Tag Archives: 4×5
There were a few reasons why I moved from a 4×5 camera to an 8×10 one, but the main reason was simple – contact prints. I think contact prints are the most pure and fulfilling way to translate a photograph from your mind to the negative and then finally to the paper print. There’s no cropping, enlarging, or hiding anything. The frame of your ground glass, and the border of your negative, is exactly what you get in the print. You can dodge and burn, but you had better be quick, as your exposure times are normally between 3-10 seconds (unless you use special contact speed paper).
A darkroom can take up a lot of space, but almost everyone has a place where they can hang a bare light bulb three feet above a piece of paper. Edward Weston used this method and printed his 8×10 negatives as gorgeous contact prints.
Our tiny bathroom is perfect to make contact prints. It has no windows and is right off a darkish hallway. It’s very easy, even in the daytime, to achieve total darkness. To start contact printing, I purchased the following supplies from our local hardware store:
8×10 sheet of 1/4 inch thick glass (had the glass guy smooth the edges)
20×24 piece of plywood (to place over the bathroom sink)
8×10 Piece of thick black felt
15W light bulb (later replaced with 7W)
To complete what I needed to get started, a friend sent me a safe light that he didn’t use anymore. I used my iPhone voice recorder as a timer. I made a voice memo counting seconds of exposure and marking each step in the process in 30 second increments. For instance, 2 minutes in developer, 30-60 seconds in water (stop bath), and 1 minute in the fixer. The voice timer helps, because I can start the timer and turn the light off on my phone. Even the dim light from a phone can cause fogging.
After putting the piece of wood over the sink to provide a flat, hard surface. I placed the felt and sheet of glass on the wood. I secured the clamp light on our shower curtain rod so that the lightbulb would hover directly over the felt and glass. The light ended up being about 36″ above the glass. I laid out my trays (developer, water, and fixer) in the bathtub and plugged in my safe light.
That’s it as far as set up and preparation. You turn out the lights, turn on the safe light and then open your box of paper. You place the paper, shiny side up, on the felt (don’t forget to close up your box of paper!), put the negative, emulsion side down, on top of the paper, and put the sheet of glass over the negative/paper. Make sure they are lined up and then you are ready to expose your contact print.
For my first print, I guessed that I should do a five second exposure. I placed the exposed paper in the developer and within 30 seconds it was almost totally black. Hmmm, maybe 3 seconds next time? I exposed my second sheet for 3 seconds. It was much better, but still too dark. For the next exposure I only kept the light on for 1.5ish seconds. That was perfect. However, it’s difficult to replicate a 1.5ish second exposure with my primitive materials. So, back to the hardware store I went for a lower wattage bulb. I snagged a 7W bulb and went back to work. The 7 watts gave me a perfect exposure at 5 seconds.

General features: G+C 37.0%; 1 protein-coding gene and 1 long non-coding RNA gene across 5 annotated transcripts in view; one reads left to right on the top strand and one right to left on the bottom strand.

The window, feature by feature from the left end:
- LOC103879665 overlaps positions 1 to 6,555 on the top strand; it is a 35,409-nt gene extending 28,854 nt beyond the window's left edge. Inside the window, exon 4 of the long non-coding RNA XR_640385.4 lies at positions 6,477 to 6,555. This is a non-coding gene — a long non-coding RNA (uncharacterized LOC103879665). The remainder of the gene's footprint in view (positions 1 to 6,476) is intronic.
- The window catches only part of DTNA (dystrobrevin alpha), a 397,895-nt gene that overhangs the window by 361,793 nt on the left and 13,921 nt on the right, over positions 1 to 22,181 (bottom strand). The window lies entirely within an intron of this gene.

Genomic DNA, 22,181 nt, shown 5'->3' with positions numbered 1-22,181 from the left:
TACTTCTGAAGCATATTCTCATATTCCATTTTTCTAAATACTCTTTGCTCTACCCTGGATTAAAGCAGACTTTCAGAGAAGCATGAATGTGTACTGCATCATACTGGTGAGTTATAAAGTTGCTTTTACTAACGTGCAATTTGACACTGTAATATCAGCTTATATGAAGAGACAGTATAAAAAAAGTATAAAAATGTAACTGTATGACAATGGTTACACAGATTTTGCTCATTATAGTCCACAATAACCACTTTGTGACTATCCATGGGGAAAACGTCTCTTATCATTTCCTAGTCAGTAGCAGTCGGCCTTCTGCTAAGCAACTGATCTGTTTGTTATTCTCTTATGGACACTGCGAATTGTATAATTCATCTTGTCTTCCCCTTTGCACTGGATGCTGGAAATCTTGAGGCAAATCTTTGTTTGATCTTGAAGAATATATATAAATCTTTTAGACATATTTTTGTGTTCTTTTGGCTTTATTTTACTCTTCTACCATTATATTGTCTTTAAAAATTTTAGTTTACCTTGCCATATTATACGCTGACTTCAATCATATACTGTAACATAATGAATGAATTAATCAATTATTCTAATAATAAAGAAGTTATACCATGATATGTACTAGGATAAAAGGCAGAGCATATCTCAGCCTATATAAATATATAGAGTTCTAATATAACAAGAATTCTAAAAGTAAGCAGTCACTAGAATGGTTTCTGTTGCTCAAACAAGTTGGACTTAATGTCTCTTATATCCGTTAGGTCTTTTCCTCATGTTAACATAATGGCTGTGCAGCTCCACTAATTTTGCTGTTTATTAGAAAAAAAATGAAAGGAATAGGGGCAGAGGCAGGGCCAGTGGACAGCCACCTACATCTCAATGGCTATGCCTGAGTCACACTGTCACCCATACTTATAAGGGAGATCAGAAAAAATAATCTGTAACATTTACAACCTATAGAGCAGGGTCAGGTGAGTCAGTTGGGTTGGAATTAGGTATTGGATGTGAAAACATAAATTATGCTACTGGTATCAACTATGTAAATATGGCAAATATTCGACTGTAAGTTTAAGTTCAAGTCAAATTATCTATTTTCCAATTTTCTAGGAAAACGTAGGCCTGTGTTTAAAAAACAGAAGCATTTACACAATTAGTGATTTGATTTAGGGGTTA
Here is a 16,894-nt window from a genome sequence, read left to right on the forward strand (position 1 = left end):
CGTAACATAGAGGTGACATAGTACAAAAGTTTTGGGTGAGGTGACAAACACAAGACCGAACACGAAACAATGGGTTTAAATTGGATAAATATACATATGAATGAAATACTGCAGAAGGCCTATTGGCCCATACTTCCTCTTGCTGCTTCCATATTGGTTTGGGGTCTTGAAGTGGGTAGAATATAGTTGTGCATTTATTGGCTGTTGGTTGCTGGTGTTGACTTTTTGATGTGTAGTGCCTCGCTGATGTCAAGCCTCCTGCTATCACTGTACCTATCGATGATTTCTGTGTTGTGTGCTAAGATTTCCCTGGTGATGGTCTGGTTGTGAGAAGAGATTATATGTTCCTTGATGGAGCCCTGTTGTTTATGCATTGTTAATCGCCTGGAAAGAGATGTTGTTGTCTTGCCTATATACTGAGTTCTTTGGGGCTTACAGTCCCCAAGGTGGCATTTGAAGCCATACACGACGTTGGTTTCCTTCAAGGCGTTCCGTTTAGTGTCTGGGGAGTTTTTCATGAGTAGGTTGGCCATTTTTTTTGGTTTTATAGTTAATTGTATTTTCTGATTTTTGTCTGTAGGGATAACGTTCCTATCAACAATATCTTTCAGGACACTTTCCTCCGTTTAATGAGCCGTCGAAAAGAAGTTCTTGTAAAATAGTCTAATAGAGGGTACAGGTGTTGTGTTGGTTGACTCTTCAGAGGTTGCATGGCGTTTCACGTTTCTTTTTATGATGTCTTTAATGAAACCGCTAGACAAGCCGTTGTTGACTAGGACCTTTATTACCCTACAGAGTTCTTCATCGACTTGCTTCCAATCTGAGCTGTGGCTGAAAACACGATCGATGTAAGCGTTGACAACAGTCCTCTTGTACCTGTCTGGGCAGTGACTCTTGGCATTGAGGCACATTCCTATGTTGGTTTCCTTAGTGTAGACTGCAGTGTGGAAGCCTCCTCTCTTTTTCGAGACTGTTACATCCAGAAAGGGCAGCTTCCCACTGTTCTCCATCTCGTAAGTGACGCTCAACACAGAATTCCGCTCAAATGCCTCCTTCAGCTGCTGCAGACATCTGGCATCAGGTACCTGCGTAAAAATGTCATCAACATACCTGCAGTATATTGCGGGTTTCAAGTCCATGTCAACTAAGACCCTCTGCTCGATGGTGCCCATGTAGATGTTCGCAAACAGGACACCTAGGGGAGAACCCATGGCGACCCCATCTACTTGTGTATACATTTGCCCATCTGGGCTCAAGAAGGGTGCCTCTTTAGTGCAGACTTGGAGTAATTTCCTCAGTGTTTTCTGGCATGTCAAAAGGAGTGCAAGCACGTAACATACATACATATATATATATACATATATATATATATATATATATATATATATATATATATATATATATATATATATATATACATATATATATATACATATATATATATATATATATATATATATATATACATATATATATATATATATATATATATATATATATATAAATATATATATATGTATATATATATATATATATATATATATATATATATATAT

I could have done a test strip, but it took very little time to achieve the tright exposure. For these tests, I was exposing 4×5 negatives on 5×7 Ilford Multigrade IV RC Paper. The result is above.
After feeling comfortable with my setup, I grabbed an 8×10 negative and a box of Ilford Multigrade IV FB Paper. My exposure time was again 5 seconds and I had a gorgeous 8×10 contact print all ready for the wash. Oh the wash… The difference in FB (Fiber) prints is that they must be thoroughly washed to remove the fixer. I don’t have a print washer and I don’t want to waste a lot of water, so I used frequent changes of fresh water in large trays for an hour. This is labor intensive, but I’ve always liked the feel of a heavier paper.
After your print has been nearly washed to death, you squeegee it on both sides and then begin the drying process.
If the washing process seems daunting, then the drying process will seem cruel. Most people with a darkroom will have presses or heating devices to dry and flatten their FB prints – not your humble contact printer though. For my first two prints I just placed them face-up on a clean surface and left them overnight. The next morning the prints had curled like mad. I placed them separately in between pages of a heavy book and put weights on top. After a day or two they are mostly flat. I’ve heard the process of flattening can take a week. That’s okay, I’m patient.